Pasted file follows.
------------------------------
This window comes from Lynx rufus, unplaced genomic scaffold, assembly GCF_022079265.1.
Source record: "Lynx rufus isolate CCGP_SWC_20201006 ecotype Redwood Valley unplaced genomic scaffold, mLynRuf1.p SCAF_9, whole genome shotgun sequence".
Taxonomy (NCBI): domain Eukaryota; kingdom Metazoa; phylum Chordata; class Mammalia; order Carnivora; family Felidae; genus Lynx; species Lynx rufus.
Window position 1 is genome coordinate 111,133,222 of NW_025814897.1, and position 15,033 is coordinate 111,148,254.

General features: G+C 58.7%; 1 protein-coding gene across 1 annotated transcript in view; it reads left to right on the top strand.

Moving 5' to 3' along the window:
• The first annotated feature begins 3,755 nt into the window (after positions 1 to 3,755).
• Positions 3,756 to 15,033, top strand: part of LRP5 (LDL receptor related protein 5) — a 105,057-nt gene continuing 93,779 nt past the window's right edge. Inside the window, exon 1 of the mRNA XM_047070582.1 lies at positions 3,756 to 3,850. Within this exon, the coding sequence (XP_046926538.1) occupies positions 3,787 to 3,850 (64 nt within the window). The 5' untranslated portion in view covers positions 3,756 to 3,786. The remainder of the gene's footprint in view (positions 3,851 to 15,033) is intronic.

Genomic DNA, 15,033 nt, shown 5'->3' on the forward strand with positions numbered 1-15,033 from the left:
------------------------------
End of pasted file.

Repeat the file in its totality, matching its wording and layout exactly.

This window comes from Lynx rufus, unplaced genomic scaffold, assembly GCF_022079265.1.
Source record: "Lynx rufus isolate CCGP_SWC_20201006 ecotype Redwood Valley unplaced genomic scaffold, mLynRuf1.p SCAF_9, whole genome shotgun sequence".
Taxonomy (NCBI): domain Eukaryota; kingdom Metazoa; phylum Chordata; class Mammalia; order Carnivora; family Felidae; genus Lynx; species Lynx rufus.
Window position 1 is genome coordinate 111,133,222 of NW_025814897.1, and position 15,033 is coordinate 111,148,254.

General features: G+C 58.7%; 1 protein-coding gene across 1 annotated transcript in view; it reads left to right on the top strand.

Moving 5' to 3' along the window:
• The first annotated feature begins 3,755 nt into the window (after positions 1 to 3,755).
• Positions 3,756 to 15,033, top strand: part of LRP5 (LDL receptor related protein 5) — a 105,057-nt gene continuing 93,779 nt past the window's right edge. Inside the window, exon 1 of the mRNA XM_047070582.1 lies at positions 3,756 to 3,850. Within this exon, the coding sequence (XP_046926538.1) occupies positions 3,787 to 3,850 (64 nt within the window). The 5' untranslated portion in view covers positions 3,756 to 3,786. The remainder of the gene's footprint in view (positions 3,851 to 15,033) is intronic.

Genomic DNA, 15,033 nt, shown 5'->3' on the forward strand with positions numbered 1-15,033 from the left: